Reaction to Europe's Lost Startups

Romulus recently published a video essay on Europe's "lost" startups. If you haven't watched it, it's a good place to start.

This is only the most recent attempt by YouTube's pan-European content-creators to explain why Europe is falling behind the US and China 1. The answers these creators come up with (including Romulus) tend to be highly tangible and quantifiable:

  • VC opportunities. At the early-stage, it's a 3x difference between European and American investment [1]. At later stages, even within the EU, close to 75% of funding comes from foreign investors [2].
  • Brain drain. At the individual level, Europe-born US immigrants are five times likelier to "innovate" in the US compared to native citizens [3]. At the corporate level, almost half of European startups are acquired by American companies [4]. 2
  • Heterogeneous markets. For all the talk of a single-market, the EU remains fractured in language, custom, and regulation. That makes it difficult for startups to scale as quickly as their American competitors.
  • Regulation. The story is that the EU's tighter regulations limit the formation of corporate superpowers that could take on GAFA (Google, Apple, Facebook, Amazon) and BATX (Baidu, Alibaba, Tencent, Xiaomi) (e.g., Into Europe). Granted, this regulation is also the rather enjoyable perk that gives us the occasional GDPR or Green New Deal.

These answers are satisfying because they admit relatively straightforward fixes. Not enough funding? Throw more cash around (just as the European Council Accelerator is already doing). Brain drain? Limit foreign takeovers and do a better job of advertising Europe as a STEM hub. (How? Oh I don't know, maybe with our ample affordable universities?) A fractured market? Continue the path towards globalization and do your best to ignore the populists. Or if you think the ailment is regulation, then your answer is deregulation.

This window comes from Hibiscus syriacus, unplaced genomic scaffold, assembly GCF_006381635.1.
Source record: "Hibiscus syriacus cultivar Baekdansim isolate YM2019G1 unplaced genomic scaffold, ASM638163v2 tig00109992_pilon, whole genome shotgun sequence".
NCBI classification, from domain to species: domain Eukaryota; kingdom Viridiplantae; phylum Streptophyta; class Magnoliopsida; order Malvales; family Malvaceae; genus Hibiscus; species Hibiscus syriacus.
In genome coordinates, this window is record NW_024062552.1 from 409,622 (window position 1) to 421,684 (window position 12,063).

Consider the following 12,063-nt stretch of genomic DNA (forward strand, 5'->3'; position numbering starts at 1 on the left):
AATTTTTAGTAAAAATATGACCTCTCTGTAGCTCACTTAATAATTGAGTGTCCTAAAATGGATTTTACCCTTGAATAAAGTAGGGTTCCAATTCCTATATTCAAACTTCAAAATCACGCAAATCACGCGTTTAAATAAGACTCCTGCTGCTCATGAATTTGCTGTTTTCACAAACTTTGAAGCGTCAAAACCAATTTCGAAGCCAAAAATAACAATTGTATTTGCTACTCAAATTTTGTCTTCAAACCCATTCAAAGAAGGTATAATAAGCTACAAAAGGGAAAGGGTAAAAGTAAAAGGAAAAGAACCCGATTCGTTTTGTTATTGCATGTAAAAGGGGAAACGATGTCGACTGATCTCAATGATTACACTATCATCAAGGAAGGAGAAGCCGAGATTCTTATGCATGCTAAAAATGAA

Satisfying as the above diagnosis is, it is incomplete—it fails to explain why the EU produces only 40% as many seed-stage startups even after adjusting for population & GDP [5]. Europe is not just underinvesting, curtailing, and losing its startups, it is not producing them to begin with.

The cause of this deeper issue is likely less regulatory or financial and more cultural or social.

With the necessary disclaimer that "cultural and social" brings into more anecdotal, less rigorous territory, let us proceed cautiously.

Your correspondent, based on his own experiences living both in the US and Europe, has identified what he has experienced as the three most important factors:

  • Socially Enforced Mediocrity. The lingering effects of Calvinism discourage Europeans (especially in the North) from flaunting their achievement. It's why Germany's uberrich try to downplay their wealth [6] and the Dutch deliberately avoid getting high grades in school [7]. 3 Needless to say, that's not the ideal environment for encouraging entrepreneurs.
  • Pessimism and Cynicism. Despite having some of the best living conditions, Europe's inhabitants are the gloomiest in the world [8]. That's a problem because starting a company requires you to be almost naively optimistic—the odds are stacked so strongly against you succeeding that you will not survive on anything less.
  • Risk Aversion. Most importantly and probably a consequence of the previous two points, Europeans are highly risk averse. Near the top are Germany and the Netherlands [9]. Any guesses which country you'll find at the opposite end? Because the failure rate is so high, startups only work when there are a lot of them. And if you're paralyzed by failure, well, you will miss every shot you don't take.